Blood Chokes: How Do They Work? - Find Your Gi

Blood Chokes: How Do They Work? 

Ever wonder how and why people go to sleep from chokes? These are blood chokes.

This is the most common type of choke to see in BJJ or MMA. Done right, blood chokes are a safe and incredibly effective way to finish a fight or neutralize an attacker.

Learning just how these chokes work will help you to complete more submissions, as well as knowing how you need to defend against chokes.

Read on to find out more.

Why Do People go to Sleep from Blood Chokes?

It turns out, getting choked out is not as scary as you’d expect (I’m speaking from experience). Blood chokes are generally painless, and have few ill-effects after the choke is over.

As the name suggests, your blood flow is the main player here.

There are two carotid arteries, whose job it is to carry oxygen to the brain via the blood. These arteries run along each side of the neck. If they’re blocked, the brain won’t be able to get any oxygen. And without oxygen, the brain will shut down.

OpenStax College, CC BY 3.0, via Wikimedia Commons

I know you’re not here for a biology lesson (nor am I qualified to give one). So that’s about as deep into the science as we’ll go.

The important thing to know is that if you block both carotid arteries for long enough, it’s good night. Even the toughest guys will pass out – one of the reasons BJJ is such a great tool for smaller fighters to take on bigger, stronger opponents.

It’s important to notice once someone has been choked out, as prolonged lack of oxygen to the brain can be extremely serious. However, if the choke is released and the arteries are opened again, there are generally no lasting effects.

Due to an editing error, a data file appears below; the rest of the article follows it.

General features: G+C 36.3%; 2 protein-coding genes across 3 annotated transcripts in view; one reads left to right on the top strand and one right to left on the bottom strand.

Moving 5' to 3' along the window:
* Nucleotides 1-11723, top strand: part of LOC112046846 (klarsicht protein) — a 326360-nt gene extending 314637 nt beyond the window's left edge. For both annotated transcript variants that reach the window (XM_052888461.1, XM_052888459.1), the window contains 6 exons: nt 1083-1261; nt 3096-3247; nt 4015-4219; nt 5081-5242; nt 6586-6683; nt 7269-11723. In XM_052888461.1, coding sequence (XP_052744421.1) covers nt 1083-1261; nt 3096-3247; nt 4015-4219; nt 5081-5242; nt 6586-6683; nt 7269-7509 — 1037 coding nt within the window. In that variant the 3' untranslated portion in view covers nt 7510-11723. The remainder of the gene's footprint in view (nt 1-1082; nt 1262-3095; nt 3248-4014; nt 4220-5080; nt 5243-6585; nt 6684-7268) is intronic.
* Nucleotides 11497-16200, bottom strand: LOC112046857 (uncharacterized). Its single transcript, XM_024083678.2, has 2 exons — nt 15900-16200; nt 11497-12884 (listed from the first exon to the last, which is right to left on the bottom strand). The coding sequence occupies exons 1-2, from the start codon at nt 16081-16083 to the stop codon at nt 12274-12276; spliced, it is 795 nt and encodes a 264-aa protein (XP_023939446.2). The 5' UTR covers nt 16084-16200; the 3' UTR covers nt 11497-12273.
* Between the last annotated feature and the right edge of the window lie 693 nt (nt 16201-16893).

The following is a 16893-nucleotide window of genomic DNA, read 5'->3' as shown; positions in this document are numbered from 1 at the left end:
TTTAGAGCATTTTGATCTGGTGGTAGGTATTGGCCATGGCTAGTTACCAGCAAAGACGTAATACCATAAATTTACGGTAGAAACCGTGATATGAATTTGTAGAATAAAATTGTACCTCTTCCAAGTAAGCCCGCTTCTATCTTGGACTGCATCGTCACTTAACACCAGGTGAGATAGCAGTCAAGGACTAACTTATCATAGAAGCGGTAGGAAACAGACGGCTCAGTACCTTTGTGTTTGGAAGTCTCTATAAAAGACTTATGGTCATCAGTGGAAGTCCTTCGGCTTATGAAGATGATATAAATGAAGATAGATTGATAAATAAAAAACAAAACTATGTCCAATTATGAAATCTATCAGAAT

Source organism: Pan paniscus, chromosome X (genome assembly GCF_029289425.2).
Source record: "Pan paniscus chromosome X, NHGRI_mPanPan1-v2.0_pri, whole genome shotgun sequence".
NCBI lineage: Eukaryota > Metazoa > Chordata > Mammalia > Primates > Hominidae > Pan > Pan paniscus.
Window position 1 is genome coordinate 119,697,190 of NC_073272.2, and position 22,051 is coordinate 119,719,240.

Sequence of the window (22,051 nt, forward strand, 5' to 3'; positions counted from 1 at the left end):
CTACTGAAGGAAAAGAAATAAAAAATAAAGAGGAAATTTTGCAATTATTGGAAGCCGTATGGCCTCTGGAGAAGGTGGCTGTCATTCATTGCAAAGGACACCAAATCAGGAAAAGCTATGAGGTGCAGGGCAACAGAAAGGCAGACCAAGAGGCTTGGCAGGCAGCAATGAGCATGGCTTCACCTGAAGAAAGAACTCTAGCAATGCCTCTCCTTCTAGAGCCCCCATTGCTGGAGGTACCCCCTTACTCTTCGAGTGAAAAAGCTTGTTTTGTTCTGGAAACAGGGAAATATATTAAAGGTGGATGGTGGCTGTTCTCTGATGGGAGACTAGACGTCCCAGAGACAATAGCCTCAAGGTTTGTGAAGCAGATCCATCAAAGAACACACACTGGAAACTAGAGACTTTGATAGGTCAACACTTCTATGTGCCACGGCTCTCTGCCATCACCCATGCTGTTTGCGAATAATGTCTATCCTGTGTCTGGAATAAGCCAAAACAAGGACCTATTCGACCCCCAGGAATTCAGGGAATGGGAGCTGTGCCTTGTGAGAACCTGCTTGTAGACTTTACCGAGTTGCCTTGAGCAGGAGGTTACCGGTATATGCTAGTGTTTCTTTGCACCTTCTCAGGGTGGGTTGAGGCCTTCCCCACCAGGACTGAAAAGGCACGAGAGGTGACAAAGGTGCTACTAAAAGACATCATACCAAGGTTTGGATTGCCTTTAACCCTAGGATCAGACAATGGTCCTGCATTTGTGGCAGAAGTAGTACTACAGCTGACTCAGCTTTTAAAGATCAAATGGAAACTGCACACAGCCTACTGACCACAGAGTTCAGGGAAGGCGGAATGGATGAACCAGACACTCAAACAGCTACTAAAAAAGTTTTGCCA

What Does a Blood Choke Feel Like?

It looks scary from the outside, but in truth, there’s actually very little to worry about. It’s not painful, just a little confusing.

If the choke is slow enough, you’ll notice you start to get lightheaded, and start seeing stars. Many of you will have experienced this when you leave it a little late to tap. This means your brain is starting to get low on oxygen, and you’re close to passing out.

When you get choked out for real, it’s a strange feeling. Just as you don’t usually notice the exact moment fall asleep at night, you don’t realize you’ve been choked out until you wake up.

This leads to a confusing moment when you come back online. You’re usually lying on your back wondering what’s going on, often with a crowd of people standing over you. It’s common to still think you’re fighting or rolling, until it dawns on you (or someone tells you) you just got choked out.

After this short period of disorientation, you’re usually back up more or less to 100% fairly quickly. If you’re rolling or drilling, you should be able to take a moment, drink some water and get your bearings, and get back at it.

Blood Chokes vs Air Chokes

The majority of chokes in BJJ are blood chokes. They’re the most effective, as they take the least strength to put on, and can’t really be resisted through brute strength. They’re also safest, almost never having any lasting damage.